As I used to tell the five-year-olds at the school where I consulted as a psychologist when I was about to read them a fairytale: it may get a little scary, but everything is going to be okay in the end.
Breathing For Two is a deep and resonant book; in writing about what he knows Wolf follows that age-old writing advice, but in having written much and long, Wolf layers subtext and raises profound questions. A natural story-teller, Wolf engages us immediately and the book’s current runs swift and steady and before we know it we are done—awake, abruptly stepping back into the light of day like kids after our first time on Pirates of the Caribbean at Disneyland.
As of this writing Wolf’s book is only available for download, and I prefer reading this way, the glow of my Kindlefire echoing the dying embers in the hearth or in the cave when all the great stories are told in that liminal space between night and day, between awake and asleep, between fiction and non-fiction, between private reality and the dreams, stories and adventures shared and made collective—the universal give-and-take of hearing and being heard, seeing and being seen, the weaving of the great tapestry.
It has been said that education is life, and in being a story-teller and an honest and compassionate travel mate, Wolf educates as he recounts, teaching us the history of anesthesia, of innovation and of an ever-evolving medicine.
It has also been said that company is the best medicine, and on this count I can affirm that Wolf is good medicine indeed—over lunch and around the story-tellers circle. It’s been a long journey from two sticks rubbed together in a cave to fingers brushing a glassy tablet, but the effect of enchantment and transformation remains eternal.
It was in AP English, two years after my London panic, that I first came across the words of T.S. Eliot: “Let us go now you and I, with evening spread out against the sky, like a patient etherized upon a table…”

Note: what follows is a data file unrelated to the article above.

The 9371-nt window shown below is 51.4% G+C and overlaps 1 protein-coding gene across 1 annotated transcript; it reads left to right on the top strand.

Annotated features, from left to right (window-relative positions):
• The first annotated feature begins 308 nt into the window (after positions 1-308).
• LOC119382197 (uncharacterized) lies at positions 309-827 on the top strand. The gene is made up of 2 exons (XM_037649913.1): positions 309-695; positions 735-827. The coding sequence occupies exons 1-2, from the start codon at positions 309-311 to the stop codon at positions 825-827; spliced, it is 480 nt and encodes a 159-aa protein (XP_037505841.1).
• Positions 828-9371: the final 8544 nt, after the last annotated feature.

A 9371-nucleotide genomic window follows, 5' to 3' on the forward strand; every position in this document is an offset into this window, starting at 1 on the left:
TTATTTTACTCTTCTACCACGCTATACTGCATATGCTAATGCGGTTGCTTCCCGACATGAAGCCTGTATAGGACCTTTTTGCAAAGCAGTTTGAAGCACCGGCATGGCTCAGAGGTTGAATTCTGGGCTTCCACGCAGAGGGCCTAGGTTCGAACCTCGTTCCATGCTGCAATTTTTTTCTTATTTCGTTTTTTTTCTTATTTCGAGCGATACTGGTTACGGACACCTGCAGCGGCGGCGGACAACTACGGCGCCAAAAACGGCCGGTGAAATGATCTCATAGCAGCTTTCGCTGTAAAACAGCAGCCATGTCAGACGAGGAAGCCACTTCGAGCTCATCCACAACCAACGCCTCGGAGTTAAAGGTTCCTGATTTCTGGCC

Those words immediately gripped me and have never quite let me go, and in the tapestry that weaves Jon’s death, with 70’s London, with modernist T.S. Eliot, with Wolf’s friendship and writing… we seek our place, that harmony between freedom and security, between awake enough to fully savor life, and asleep enough to never lose the magic, the poetry, the faith and the reason we bother to sedate and revive, the reason we care if the other makes it through that night sea journey… Love in all its fluxing incantations and incarnations, through epiphanies and moments alone in the wine dark sea.
Wolf tells us about how he preps his patients for their own night sea journey, and while it varies on how much info a given patient desires, Wolf writes: “But I always end with the same words to everyone:
I’ll never leave you while you’re asleep. I’ll be watching over you the whole time. But you won’t have any sense of time passing. You won’t believe when it’s over. When you wake, you’ll be asking when it’s going to start.”
In a world where extraversion and egotism have grown like dinosaurs thundering stupidly over the earth, Wolf runs with a pack of mammals, compassionate quiet creatures who you might not hear much about but for the web of word of mouth. Psssst, I say, read this noble creature’s tale of someone who watches over you when you are utterly vulnerable.
Wolf Pascoe is a writer with a lot to say, he’s one to watch and I know a little bit about some of the other stories he has up his sleeve. If you do not yet know his voice, read Breathing For Two, subscribe at the end to be informed when he releases new work and it will be the beginning of a beautiful friendship.